When a defendant pleads guilty, the judge is required to “inform him of the maximum possible sentence” associated with his offense. G.S. 15A-1022(a)(6). When a defendant pleads guilty to being a habitual felon, he must be informed of the maximum sentence he faces as a habitual felon, because the enhanced sentence is a “direct consequence of [the defendant’s] plea.” State v. McNeill, 158 N.C. App. 96 (2003). See also State v. Bailey, 157 N.C. App. 80 (2003) (“[A] trial court may not accept a defendant’s plea of guilty as an habitual felon without first addressing the defendant personally and making the . . . inquiries of that defendant as required by” G.S. 15A-1022, including regarding the maximum possible sentence). A failure to advise the defendant properly may violate the constitutional principles outlined in Boykin v. Alabama, 395 U.S. 238 (1969), in addition to contravening the statute.
But what exactly is the “maximum possible sentence”? Should it be adjusted for the defendant’s prior record level? Based on any provisions in his plea agreement, if there is one? In a case in which the state is not pursuing any aggravating factors, should it be the top of the aggravated range or the top of the presumptive? Jessie Smith explored some of these issues outside the habitual felon context in this prior post. The most common (and probably safest) practice under current law is for the judge to inform the defendant of the maximum sentence that corresponds to the highest minimum sentence in the aggravated range of prior record level VI for the enhanced offense class. (Recall that under prior law, habitual felons were always sentenced as Class C offenders, but for substantive felonies committed on or after December 1, 2011, the Justice Reinvestment Act provides that they should be sentenced “four classes higher” than their natural class, capped at Class C. G.S. 14-7.6.) See State v. Hayes, 2005 WL 1669612 (N.C. Ct. App. July 19, 2005) (unpublished) (the defendant pled guilty to several substantive felonies and to being a habitual felon; during the plea colloquy, the trial judge advised the defendant that he could be sentenced to as little as 44 months [the minimum term at the bottom of the mitigated range for Class C, prior record level I] or as many as 261 months [the maximum term corresponding to the minimum term at the top of the aggravated range for Class C, prior record level VI]; this was proper).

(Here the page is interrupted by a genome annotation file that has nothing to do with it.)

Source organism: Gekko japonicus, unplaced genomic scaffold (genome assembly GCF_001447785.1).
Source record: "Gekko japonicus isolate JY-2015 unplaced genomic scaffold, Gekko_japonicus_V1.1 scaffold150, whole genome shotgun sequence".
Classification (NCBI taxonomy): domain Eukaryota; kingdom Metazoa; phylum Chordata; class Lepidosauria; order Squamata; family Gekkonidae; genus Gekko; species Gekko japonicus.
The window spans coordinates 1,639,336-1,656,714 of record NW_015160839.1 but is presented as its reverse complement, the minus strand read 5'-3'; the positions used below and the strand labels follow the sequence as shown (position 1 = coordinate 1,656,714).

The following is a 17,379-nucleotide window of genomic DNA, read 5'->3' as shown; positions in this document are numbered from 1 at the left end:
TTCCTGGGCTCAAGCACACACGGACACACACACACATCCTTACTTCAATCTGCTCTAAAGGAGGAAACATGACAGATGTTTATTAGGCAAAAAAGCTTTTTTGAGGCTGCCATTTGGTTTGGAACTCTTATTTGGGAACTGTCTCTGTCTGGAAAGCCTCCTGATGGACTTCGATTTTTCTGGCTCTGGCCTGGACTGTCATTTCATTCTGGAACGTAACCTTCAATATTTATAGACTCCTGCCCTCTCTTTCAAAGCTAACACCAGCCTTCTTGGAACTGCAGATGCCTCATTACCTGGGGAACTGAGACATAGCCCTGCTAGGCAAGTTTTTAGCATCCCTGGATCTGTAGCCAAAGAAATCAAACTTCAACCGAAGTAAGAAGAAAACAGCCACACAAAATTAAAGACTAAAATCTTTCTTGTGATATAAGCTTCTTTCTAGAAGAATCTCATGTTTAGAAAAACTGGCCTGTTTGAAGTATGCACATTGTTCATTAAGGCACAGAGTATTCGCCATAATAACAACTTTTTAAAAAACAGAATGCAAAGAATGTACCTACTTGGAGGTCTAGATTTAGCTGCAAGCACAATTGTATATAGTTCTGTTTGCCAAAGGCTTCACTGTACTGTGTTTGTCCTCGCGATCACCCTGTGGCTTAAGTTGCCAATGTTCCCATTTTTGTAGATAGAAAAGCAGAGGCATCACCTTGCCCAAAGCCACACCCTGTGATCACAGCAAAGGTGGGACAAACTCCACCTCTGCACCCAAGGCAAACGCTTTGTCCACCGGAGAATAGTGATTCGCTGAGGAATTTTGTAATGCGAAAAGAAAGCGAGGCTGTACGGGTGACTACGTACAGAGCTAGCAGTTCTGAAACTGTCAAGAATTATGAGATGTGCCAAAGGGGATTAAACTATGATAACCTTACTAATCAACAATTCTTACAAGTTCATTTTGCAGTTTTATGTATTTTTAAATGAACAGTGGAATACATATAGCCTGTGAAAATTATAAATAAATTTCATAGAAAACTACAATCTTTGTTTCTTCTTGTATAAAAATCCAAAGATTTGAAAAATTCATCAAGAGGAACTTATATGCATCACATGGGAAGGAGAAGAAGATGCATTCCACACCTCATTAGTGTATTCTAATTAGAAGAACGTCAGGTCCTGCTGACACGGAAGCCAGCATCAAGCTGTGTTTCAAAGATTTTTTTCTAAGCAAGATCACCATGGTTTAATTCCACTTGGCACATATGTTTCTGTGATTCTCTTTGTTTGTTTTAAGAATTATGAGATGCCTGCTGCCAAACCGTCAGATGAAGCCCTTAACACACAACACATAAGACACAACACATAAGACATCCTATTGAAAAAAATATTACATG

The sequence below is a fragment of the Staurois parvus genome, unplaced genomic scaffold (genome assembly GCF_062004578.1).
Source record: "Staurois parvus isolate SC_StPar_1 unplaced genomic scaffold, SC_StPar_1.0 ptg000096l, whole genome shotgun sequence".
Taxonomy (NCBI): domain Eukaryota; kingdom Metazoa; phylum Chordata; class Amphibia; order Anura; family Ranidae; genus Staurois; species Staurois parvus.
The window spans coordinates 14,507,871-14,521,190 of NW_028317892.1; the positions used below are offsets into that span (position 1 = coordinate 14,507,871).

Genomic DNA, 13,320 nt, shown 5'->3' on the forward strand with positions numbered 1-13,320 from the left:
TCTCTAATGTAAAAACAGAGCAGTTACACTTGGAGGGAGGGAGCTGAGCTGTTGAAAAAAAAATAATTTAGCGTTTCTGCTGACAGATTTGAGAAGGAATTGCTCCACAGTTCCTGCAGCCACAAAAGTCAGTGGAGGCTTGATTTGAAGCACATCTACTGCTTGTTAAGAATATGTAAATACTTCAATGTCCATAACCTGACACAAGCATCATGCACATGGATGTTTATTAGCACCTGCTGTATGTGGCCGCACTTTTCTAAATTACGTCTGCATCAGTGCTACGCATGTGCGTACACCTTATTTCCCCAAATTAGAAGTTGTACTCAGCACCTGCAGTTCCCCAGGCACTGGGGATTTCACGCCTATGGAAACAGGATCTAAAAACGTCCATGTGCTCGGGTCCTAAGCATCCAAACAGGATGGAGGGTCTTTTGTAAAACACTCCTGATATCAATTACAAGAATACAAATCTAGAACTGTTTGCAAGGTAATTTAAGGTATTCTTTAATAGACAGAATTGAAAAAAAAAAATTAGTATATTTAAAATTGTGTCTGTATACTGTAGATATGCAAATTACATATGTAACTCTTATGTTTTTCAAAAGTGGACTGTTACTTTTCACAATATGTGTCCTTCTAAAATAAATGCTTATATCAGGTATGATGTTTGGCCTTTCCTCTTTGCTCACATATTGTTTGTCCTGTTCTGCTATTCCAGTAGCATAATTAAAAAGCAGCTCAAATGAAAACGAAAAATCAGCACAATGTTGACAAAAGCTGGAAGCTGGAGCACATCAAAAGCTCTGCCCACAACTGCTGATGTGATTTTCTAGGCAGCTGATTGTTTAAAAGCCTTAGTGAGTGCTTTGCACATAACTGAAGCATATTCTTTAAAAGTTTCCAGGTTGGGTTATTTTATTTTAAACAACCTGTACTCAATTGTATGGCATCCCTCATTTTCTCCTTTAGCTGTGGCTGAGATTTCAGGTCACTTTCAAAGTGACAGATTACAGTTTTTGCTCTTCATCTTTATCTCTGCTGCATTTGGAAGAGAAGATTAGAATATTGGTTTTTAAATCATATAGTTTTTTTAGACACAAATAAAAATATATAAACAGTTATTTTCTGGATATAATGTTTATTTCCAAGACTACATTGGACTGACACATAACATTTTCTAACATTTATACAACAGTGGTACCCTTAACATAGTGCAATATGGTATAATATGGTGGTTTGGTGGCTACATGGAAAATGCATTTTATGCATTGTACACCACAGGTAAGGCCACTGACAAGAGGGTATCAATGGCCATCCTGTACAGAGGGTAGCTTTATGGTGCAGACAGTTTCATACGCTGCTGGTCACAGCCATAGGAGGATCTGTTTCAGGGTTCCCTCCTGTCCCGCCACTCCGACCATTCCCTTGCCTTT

What if the judge doesn’t do that? In some cases, the appellate courts have been quite exacting about the information a trial judge must provide to a defendant. For example, in State v. Reynolds, __ N.C. App. __, 721 S.E.2d 333 (2012), the defendant pled guilty to felony breaking and entering and felony larceny, and to being a habitual felon. His plea agreement provided specifically for a minimum term of 135 months, and the trial judge advised him that he would receive a minimum of 135 months and a maximum term of 168 months. In fact, the maximum term that corresponded to a 135 month minimum term was 171 months, and that was what the written judgment reflected. The court of appeals found that the trial judge had failed to advise the defendant properly of the maximum sentence he faced and that the error was not harmless. Cf. State v. Smith, 2012 WL 4878878 (N.C. Ct. App. Oct. 16, 2012) (unpublished) (the trial judge did not conduct a full plea colloquy, instead allowing the defendant to “stipulate” to being a habitual felon; among the defects in this procedure was that the judge “neglected to explain the maximum and minimum sentence for the underlying offense that would apply with [the defendant’s] conviction for attaining habitual felon status”).
However, the appellate courts are not always so particular. They have repeatedly affirmed cases in which the trial judge gave rather cursory explanations of the maximum possible sentence. For example:
- State v. Szucs, 207 N.C. App. 694 (2010) (trial court advised defendant that pleading guilty to being a habitual felon would expose him to a “much higher” sentence than would otherwise apply and that he would be sentenced as a Class C offender; following Williams, infra, the court of appeals ruled that this was sufficient compliance with G.S. 15A-1022(a)(6))
- State v. Pope, 2008 WL 4911803 (N.C. Ct. App. Nov. 18, 2008) (unpublished) (during defendant’s guilty plea to being a habitual felon, the trial court simply asked him whether he understood “what habitual felon status means . . . [i]nsofar as the sentence,” and received an affirmative response; although this did not comply with G.S. 15A-1022(a), it was harmless error as the plea overall appeared to be knowing and voluntary)
- State v. Handy, 2007 WL 2034111 (N.C. Ct. App. July 17, 2007) (unpublished) (defendant was convicted at trial of possession of cocaine and pled guilty to being a habitual felon; following Williams, infra, the court of appeals found that the trial judge sufficiently advised the defendant that he would be “punished as a Class C felon” based on his guilty plea)
- State v. Williams, 133 N.C. App. 326 (1999) (defendant was sufficiently made “aware of the direct consequences of her guilty plea” where the trial court advised her that she would be sentenced as a Class C felon under the habitual felon statutes rather than as a Class G felon; the judge did not specify how many months of imprisonment could be imposed)
It seems to me that the judge in Reynolds came much closer to complying with G.S. 15A-1022(a)(6) than the judge in Pope, yet the former was reversed while the latter was not. Maybe that’s just an anomaly, or maybe the appellate courts view providing inaccurate information – even if only slightly inaccurate – as inherently more troubling than providing too little information.